As the weather warms up and friends and family gather around the grill, it’s the perfect time to pair craft beer with some standard summer favorites. It’s also a great time to show off some serious homebrew skills. So, sit back crack a cold one and throw some meat on the grill, we have you covered.
Throwing some burgers on the grill? Then grab a nice American Pale Ale to go with them! The Pale Ale’s bitterness cuts through the greasiest burger you can muster. Add some cheddar on that bad boy and kick this pairing up a notch. With a typical ABV of 4.5% to 6.2% a Pale Ale is light and refreshing enough to hold up to the food and the heat without sending you inside for a nap.
But, if your burgers aren’t complete without mushrooms and swiss then try an American Amber Ale. Similar to an American Pale Ale, the bitterness in an American Amber will cut through the greasiness but the specialty malt back bone will bring out the savory of the mushrooms and swiss cheese.
If steak is more your style, you will need to find a beer that will match the intensity of the cut. My favorite pairing with a Ribeye is a nice barrel aged stout. While this may seem a strange choice for a summer day, the barrel character will marry well with the char from the grill and the roasty bitterness will cut the buttery fat from a well marbled steak. This pairing should be both sipped and savored for its complexity. If you’re not like me and wont drink a big boozy stout any time the opportunity arises, you can opt for a Vienna Lager. The smooth soft malt profile will pair well with the umami flavors of the steak while the moderate hop bitterness will cut the fat and refresh your palette. The light ABV of about 5% might be more palatable then the giant ABVs a Barrel Aged Stout can reach.
While Belgian beers are often classified in the “When it doubt pair with a Belgian” category, sometimes it’s exactly what a dish needs. This is the case with lighter fowl such as grilled chicken. A Saison, Wit, or Belgian Pale Ale share similar citrus, floral, peppery notes found in lighter marinades and should pair nicely. If you’re looking for something that can stand up to a coating of spicier barbeque sauce or marinade, then look for less hop bitterness and more sweetness like what is found in a Belgian Dubbel.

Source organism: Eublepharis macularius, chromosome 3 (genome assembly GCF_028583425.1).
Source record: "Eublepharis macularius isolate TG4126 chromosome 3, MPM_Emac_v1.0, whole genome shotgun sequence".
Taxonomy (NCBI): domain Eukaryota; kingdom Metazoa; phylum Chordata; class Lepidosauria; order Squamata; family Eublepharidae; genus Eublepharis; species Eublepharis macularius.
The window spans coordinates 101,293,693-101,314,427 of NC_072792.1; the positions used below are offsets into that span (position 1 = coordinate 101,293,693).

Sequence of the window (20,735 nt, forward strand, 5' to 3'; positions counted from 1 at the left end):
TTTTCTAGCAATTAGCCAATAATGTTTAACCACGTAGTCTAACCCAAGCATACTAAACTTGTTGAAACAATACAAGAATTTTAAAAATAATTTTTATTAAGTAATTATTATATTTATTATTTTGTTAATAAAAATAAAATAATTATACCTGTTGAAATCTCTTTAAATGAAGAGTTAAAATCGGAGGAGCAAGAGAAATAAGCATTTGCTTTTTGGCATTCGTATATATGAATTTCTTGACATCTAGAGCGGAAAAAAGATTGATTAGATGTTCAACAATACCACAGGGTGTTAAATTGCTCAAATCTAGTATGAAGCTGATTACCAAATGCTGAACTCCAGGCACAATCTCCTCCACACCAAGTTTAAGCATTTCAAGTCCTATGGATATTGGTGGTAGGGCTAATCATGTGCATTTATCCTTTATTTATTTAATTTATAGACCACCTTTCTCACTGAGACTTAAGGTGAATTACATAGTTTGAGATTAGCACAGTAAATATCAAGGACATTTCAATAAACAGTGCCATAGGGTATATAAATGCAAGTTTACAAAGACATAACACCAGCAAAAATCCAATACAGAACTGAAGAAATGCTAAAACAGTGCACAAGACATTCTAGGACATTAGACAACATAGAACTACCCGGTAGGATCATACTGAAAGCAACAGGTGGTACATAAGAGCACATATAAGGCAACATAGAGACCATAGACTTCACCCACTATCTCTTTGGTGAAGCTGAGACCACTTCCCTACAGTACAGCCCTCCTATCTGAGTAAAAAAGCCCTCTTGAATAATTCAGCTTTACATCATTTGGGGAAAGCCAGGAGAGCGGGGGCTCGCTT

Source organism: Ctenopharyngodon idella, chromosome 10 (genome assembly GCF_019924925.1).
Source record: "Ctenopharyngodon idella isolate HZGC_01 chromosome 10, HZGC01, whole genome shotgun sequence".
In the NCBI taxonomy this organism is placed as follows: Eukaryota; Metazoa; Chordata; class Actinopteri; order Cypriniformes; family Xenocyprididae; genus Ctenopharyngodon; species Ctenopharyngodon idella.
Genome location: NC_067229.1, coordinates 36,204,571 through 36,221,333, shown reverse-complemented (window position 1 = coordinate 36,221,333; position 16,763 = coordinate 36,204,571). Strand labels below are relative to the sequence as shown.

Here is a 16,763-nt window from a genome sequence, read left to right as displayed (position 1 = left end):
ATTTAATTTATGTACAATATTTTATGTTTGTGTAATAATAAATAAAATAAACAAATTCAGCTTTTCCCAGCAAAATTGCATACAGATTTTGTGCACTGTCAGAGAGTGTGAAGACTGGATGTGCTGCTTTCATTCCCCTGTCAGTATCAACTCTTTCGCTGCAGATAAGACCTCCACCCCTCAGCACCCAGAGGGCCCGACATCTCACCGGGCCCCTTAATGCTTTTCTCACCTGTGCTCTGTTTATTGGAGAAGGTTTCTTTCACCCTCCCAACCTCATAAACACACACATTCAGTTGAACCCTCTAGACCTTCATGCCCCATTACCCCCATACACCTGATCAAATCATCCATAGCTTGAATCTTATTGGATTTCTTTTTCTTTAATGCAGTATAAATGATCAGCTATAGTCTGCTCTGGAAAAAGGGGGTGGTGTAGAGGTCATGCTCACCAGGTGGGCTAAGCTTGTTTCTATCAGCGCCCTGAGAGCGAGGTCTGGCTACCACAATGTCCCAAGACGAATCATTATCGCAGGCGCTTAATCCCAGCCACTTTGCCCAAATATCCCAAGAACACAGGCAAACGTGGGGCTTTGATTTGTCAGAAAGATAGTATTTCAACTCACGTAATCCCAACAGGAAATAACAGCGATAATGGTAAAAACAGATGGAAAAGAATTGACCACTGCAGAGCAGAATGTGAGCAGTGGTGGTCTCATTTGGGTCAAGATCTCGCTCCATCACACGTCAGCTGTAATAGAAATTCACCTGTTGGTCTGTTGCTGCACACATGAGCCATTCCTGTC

Sausages and Hotdogs
Finally, what backyard barbeque wouldn’t be complete with the standard hotdog. Such a simple dish can be easy to overpower when pairing with beer, but we can draw on the hot dog’s German roots and pair with a Hefeweizen (Also a winning combination with sausages). Sweet enough to tone down the salt, flavorful enough to stand up to the condiments, and light enough not to overwhelm.
Want to impress your friends and brew your own?
Hefeweizen kits: Sam Houston Hefeweizen
Almost Everything Else
If you are looking for more of a universal pairing for your barbeque this summer check out these styles that will hold up to almost anything you throw on the grill.
Kolsch – This clean, crisp style features a very light bready or honey grainy sweetness rounded out with medium-low to medium bitterness with a nice dry refreshing finish. The sweetness can tone down salt and heat while the bitterness and dry finish cuts fat. Try our Schmidt Kicker Kolsch to see what we mean!
Blonde Ale – An alternative to standard American lagers and a great entry level craft beer. A Blonde Ale shares many similarities to a Kolsch with light malt flavor and light to moderate hop flavor. However, its finish leans more towards the malt and is less dry which gives the illusion of sweetness. A great easy drinking style for those that don’t like “bitter” beers. Again, the sweetness can tone down salt and heat. Try our Brazos Blonde kit for a great example!
Cicerone Certified Beer Server, Homebrewer, and Tireless Recipe Researcher